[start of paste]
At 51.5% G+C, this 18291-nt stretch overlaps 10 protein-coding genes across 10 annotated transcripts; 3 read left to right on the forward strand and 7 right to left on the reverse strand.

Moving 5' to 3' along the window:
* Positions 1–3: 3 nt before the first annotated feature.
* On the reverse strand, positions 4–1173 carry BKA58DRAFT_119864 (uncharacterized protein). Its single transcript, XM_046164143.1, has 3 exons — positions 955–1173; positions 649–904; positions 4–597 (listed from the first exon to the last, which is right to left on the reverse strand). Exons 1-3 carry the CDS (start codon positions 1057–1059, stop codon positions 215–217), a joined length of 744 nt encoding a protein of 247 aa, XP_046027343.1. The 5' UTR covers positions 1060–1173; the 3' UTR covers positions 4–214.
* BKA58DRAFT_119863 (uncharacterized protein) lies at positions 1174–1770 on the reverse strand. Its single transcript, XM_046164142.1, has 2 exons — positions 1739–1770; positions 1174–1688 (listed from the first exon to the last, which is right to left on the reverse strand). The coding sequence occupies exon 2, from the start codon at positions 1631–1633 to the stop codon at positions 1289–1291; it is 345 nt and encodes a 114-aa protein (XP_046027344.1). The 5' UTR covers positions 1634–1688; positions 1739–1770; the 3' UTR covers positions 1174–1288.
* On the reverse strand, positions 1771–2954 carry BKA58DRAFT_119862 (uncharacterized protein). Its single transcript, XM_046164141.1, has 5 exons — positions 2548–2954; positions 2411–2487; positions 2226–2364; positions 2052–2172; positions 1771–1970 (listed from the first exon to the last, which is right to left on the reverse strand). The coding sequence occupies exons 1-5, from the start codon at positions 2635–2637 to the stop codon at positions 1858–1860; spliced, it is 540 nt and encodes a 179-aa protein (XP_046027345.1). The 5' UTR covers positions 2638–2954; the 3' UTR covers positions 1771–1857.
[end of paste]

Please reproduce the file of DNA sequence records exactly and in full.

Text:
At 51.5% G+C, this 18291-nt stretch overlaps 10 protein-coding genes across 10 annotated transcripts; 3 read left to right on the forward strand and 7 right to left on the reverse strand.

Moving 5' to 3' along the window:
* Positions 1–3: 3 nt before the first annotated feature.
* On the reverse strand, positions 4–1173 carry BKA58DRAFT_119864 (uncharacterized protein). Its single transcript, XM_046164143.1, has 3 exons — positions 955–1173; positions 649–904; positions 4–597 (listed from the first exon to the last, which is right to left on the reverse strand). Exons 1-3 carry the CDS (start codon positions 1057–1059, stop codon positions 215–217), a joined length of 744 nt encoding a protein of 247 aa, XP_046027343.1. The 5' UTR covers positions 1060–1173; the 3' UTR covers positions 4–214.
* BKA58DRAFT_119863 (uncharacterized protein) lies at positions 1174–1770 on the reverse strand. Its single transcript, XM_046164142.1, has 2 exons — positions 1739–1770; positions 1174–1688 (listed from the first exon to the last, which is right to left on the reverse strand). The coding sequence occupies exon 2, from the start codon at positions 1631–1633 to the stop codon at positions 1289–1291; it is 345 nt and encodes a 114-aa protein (XP_046027344.1). The 5' UTR covers positions 1634–1688; positions 1739–1770; the 3' UTR covers positions 1174–1288.
* On the reverse strand, positions 1771–2954 carry BKA58DRAFT_119862 (uncharacterized protein). Its single transcript, XM_046164141.1, has 5 exons — positions 2548–2954; positions 2411–2487; positions 2226–2364; positions 2052–2172; positions 1771–1970 (listed from the first exon to the last, which is right to left on the reverse strand). The coding sequence occupies exons 1-5, from the start codon at positions 2635–2637 to the stop codon at positions 1858–1860; spliced, it is 540 nt and encodes a 179-aa protein (XP_046027345.1). The 5' UTR covers positions 2638–2954; the 3' UTR covers positions 1771–1857.